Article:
remember that these maps are computer generated predictions. Algorithm driven computer models are not able to give us super accurate forecasts (yet): it's garbage in - garbage out.
The data being being given to the computer is nowhere near the actual amount of data that exists in the real world.
Hence: RASP has got flaws in calculating convection in the afternoons when there is a decrease in solar radiation. RASP and XC-Skies always tell us that the days will end earlier than they actually do. It is certain that solar radiation and related temperatures will rise from the morning to the middle of the day. Predictions in the afternoon are more "out" because computer generated models are not being fed the available thermal storage capacity of the surface. Soil type, vegetation and surface humidity levels are not being fed accurately into the equation; RASP does not know about Boonah's spatial data (surrounded by hills etc). Computer calculated decrease in convection in the afternoons is based on decrease of solar radiation, possible blocking by clouds and possible change of air masses. Computers predict short days because the "sun travels lower on the horizon" during Winter and daylight is actually shorter.
Notwithstanding, this should not and will not stop us from doing some nice flights. Old school weather map interpretation and knowledge about surface conditions in addition with XC-SKies and RASP data can give a pretty good estimate on what is going to happen. Our "normal" weather maps have improved from what they were 10 or 15 years ago - back then we had to draw the trough lines ourself..
No matter if you would like to fly the silver or gold c distance, 500k or more - you have to be able to thermal efficiently and know how to avoid sink whilst "vorfliegen" (making xc-distance towards the next thermal or finish, not necessarily on a straight course line, in the least amount of sink).
Increase your ability to find a thermal, decrease the time it takes to find the core, only use the best available climb depending on where you are at in your working height band and make distance without loosing too much height. (..pretty simple - isn't it!?)
Here is another weekend to practice, practice, practice!
 
And here is another computer model:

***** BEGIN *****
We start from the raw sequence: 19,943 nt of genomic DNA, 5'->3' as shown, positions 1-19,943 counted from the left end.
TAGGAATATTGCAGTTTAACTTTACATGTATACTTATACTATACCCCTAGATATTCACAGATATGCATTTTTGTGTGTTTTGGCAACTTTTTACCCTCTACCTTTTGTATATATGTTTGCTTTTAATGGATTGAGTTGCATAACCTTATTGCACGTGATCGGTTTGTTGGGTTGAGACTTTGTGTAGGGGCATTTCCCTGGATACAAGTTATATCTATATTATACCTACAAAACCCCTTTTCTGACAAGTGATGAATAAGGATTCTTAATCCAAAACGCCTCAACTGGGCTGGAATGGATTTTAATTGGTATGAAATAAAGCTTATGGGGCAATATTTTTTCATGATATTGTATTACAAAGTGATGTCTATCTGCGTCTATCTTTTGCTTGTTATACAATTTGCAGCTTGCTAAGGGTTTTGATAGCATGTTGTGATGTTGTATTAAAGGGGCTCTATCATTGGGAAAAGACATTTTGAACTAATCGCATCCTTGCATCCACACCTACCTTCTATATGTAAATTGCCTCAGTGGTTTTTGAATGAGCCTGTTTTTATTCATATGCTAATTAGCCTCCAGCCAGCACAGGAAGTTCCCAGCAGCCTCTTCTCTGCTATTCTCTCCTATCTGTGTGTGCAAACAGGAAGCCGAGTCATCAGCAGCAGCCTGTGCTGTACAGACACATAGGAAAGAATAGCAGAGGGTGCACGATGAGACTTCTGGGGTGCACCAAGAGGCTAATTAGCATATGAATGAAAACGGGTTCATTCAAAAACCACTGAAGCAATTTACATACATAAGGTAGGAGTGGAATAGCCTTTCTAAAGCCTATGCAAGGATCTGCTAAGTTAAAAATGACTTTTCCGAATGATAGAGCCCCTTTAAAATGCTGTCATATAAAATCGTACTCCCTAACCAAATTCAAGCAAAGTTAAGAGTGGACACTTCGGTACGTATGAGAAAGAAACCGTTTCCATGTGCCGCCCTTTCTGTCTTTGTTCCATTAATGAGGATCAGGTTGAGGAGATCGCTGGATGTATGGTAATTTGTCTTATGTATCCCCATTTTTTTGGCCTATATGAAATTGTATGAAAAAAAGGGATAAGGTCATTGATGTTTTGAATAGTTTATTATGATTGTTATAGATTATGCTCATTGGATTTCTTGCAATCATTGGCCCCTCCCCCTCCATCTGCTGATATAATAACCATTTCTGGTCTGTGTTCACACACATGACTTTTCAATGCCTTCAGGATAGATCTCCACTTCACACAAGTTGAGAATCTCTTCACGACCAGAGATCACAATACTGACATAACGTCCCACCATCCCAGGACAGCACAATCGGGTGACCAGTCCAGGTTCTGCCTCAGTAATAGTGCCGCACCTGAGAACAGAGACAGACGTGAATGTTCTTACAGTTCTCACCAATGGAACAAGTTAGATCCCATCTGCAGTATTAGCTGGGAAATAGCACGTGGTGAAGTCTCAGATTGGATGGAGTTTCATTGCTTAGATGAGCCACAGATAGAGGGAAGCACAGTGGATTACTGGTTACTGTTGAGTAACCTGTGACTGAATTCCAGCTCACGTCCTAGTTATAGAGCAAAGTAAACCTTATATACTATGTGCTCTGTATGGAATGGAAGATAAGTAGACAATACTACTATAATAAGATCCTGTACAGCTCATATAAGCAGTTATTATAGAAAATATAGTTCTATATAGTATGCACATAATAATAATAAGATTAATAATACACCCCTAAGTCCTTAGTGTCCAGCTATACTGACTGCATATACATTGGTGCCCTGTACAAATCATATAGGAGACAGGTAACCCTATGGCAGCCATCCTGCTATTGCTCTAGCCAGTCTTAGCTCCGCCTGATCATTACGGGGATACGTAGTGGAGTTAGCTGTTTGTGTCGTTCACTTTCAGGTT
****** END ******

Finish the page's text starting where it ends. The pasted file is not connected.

check out: http://map.parool.ee/ 
(yes, you do have to select Australia and the intended date and time..)
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The weather conditions on Saturday and Sunday have been the worst that we have encountered for months.

Everyone had to put up with the ordeal of clouds indicating turbulence in the air. Thermals were too easy to pick by just flying towards large cumuli - another bother was the fact that the thermals were too large and did not require to fly at high bank angles. Lift was also defined as being too smooth. The last flight on Saturday (a joyflight) had to be abandoned after only 45 min because it gets dark in the evening. Laurie had to come down after hitting 4 knots whilst flying straight and level. He nearly did not make it back down. Other comments from pilots that flew on Saturday: "I never encountered so little sink between lift.." are another testimony about the shocking conditions.
We only did 24 launches on Saturday.
Reports from pilots flying on Sunday weren't much better: "Every cloud worked.." Last flight on Sunday was also abandoned after less than an hour because the next day wasn't a weekend or public holiday.
The number of launches on Sunday were just short of having to start the second flight sheet.
Clyde and Dan flew declared tasks on Sunday that included turns to the East of Warwick and North to Pitsworth - 150k distances at merely speeds of 82 and 92 km/h. (well done Clyde and Dan!)
Andres flew 120km x-country as well and was not able to outland.